Pressure relieving systems are an integral part of any process facility, from offshore production platforms to petrochemical complexes, and they usually provide the last line of defence against overpressure and loss of containment. Although their need is obvious, pressure relieving systems are not necessarily well understood by all chemical process engineers.
A profound understanding of the fundamentals of pressure relieving systems (including causes of overpressure, determination of relief loads, methods of pressure relief and how these concepts are tied together by applicable industry codes, standards and practices) is essential for process engineers to ensure that processes are operated safely under all circumstances.
With ageing plant conditions, management of change (MOC) will create increasing challenges to assure safety is compliant with current legislative requirements. Changing process conditions and plant output objectives must be balanced with restrictions in maintenance and spare parts availability.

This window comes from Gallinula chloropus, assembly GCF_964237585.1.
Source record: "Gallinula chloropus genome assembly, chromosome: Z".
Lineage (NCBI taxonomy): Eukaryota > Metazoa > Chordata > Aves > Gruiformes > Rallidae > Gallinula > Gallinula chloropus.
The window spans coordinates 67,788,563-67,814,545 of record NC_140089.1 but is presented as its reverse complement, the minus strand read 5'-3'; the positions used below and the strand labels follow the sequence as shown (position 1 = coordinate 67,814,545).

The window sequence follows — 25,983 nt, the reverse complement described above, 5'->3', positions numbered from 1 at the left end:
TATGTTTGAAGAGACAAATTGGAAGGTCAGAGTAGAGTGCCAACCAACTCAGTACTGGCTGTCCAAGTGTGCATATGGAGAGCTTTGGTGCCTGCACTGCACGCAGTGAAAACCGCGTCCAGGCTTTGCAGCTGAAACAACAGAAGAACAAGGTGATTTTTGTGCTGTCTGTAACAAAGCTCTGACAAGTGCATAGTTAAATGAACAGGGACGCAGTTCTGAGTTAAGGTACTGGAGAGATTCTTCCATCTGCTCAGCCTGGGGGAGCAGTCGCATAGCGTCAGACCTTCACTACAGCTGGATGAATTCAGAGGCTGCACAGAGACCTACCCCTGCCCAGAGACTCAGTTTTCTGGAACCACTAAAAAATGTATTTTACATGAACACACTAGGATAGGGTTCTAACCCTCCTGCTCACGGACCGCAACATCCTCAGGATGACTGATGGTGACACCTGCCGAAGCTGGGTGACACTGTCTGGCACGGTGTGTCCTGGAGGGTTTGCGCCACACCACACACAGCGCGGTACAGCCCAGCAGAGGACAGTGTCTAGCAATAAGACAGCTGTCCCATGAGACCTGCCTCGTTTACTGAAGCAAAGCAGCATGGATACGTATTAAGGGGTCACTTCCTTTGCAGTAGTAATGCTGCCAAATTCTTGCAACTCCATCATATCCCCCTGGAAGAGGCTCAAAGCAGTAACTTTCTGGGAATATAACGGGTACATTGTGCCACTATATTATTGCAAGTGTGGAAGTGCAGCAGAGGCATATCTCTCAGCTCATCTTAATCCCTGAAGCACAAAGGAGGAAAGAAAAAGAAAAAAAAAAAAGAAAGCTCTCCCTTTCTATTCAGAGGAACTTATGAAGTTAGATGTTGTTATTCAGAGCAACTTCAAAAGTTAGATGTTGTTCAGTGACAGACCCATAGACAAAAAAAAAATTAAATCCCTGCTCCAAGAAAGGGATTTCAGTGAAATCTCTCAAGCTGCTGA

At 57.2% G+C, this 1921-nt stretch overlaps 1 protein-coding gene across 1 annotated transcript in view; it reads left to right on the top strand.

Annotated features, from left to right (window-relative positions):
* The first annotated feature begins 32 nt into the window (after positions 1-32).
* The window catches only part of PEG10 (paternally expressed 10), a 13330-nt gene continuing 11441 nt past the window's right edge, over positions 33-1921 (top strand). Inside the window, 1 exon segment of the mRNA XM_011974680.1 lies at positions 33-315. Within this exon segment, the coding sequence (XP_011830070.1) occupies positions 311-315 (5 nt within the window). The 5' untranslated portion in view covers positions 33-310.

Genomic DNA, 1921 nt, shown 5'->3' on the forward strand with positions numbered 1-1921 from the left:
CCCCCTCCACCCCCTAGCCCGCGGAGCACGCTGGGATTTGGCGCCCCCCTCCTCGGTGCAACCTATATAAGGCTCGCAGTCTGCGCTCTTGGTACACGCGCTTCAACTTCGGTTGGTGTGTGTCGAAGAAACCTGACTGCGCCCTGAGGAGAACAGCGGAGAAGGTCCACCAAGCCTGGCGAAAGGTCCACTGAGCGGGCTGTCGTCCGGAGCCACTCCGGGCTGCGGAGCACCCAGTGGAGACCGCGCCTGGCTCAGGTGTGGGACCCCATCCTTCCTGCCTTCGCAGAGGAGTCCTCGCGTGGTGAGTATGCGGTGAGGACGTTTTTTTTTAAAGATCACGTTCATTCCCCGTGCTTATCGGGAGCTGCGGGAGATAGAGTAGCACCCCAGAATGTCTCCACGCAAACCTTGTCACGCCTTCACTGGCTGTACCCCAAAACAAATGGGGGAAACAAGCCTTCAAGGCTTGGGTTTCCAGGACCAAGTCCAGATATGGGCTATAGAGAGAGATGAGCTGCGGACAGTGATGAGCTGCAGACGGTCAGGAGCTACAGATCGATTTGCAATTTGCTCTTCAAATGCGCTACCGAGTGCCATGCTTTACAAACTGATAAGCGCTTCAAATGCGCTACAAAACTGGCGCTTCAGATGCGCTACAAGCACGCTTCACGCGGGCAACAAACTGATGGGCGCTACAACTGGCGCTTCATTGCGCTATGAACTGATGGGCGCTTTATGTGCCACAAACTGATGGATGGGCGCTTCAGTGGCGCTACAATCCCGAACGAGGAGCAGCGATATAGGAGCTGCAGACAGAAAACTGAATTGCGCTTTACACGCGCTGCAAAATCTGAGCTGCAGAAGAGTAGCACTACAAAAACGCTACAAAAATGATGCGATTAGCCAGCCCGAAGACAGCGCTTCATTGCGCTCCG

The use of simple pressure relief devices that cannot be tampered with – such as rupture discs or bursting disks – has proven to achieve the highest level of reliability and confidence from process engineers. These renowned devices are available in a wide range of sizes, materials of construction, set pressures and corresponding operating temperatures. They can be used to provide leak-tight seals upstream of other pressure relief devices such as safety or relief valves, helping to reduce the maintenance and operating cost of production facilities.
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